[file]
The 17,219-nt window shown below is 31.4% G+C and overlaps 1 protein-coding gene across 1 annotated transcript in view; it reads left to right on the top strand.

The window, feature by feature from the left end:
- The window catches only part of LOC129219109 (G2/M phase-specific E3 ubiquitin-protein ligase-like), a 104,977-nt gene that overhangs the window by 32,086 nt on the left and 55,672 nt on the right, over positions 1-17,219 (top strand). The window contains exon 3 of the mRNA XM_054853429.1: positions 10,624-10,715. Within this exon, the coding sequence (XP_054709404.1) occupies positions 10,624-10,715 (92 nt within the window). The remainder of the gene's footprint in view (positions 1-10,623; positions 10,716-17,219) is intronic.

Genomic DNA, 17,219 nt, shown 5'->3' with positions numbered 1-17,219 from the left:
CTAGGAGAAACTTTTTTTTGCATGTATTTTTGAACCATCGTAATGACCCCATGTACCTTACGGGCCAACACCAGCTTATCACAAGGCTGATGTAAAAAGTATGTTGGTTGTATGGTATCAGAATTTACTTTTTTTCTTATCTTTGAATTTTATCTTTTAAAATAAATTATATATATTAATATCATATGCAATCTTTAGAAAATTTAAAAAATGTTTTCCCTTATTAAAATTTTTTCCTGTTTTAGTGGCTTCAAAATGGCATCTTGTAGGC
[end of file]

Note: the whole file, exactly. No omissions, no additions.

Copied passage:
The 17,219-nt window shown below is 31.4% G+C and overlaps 1 protein-coding gene across 1 annotated transcript in view; it reads left to right on the top strand.

The window, feature by feature from the left end:
- The window catches only part of LOC129219109 (G2/M phase-specific E3 ubiquitin-protein ligase-like), a 104,977-nt gene that overhangs the window by 32,086 nt on the left and 55,672 nt on the right, over positions 1-17,219 (top strand). The window contains exon 3 of the mRNA XM_054853429.1: positions 10,624-10,715. Within this exon, the coding sequence (XP_054709404.1) occupies positions 10,624-10,715 (92 nt within the window). The remainder of the gene's footprint in view (positions 1-10,623; positions 10,716-17,219) is intronic.

Genomic DNA, 17,219 nt, shown 5'->3' with positions numbered 1-17,219 from the left:
CTAGGAGAAACTTTTTTTTGCATGTATTTTTGAACCATCGTAATGACCCCATGTACCTTACGGGCCAACACCAGCTTATCACAAGGCTGATGTAAAAAGTATGTTGGTTGTATGGTATCAGAATTTACTTTTTTTCTTATCTTTGAATTTTATCTTTTAAAATAAATTATATATATTAATATCATATGCAATCTTTAGAAAATTTAAAAAATGTTTTCCCTTATTAAAATTTTTTCCTGTTTTAGTGGCTTCAAAATGGCATCTTGTAGGC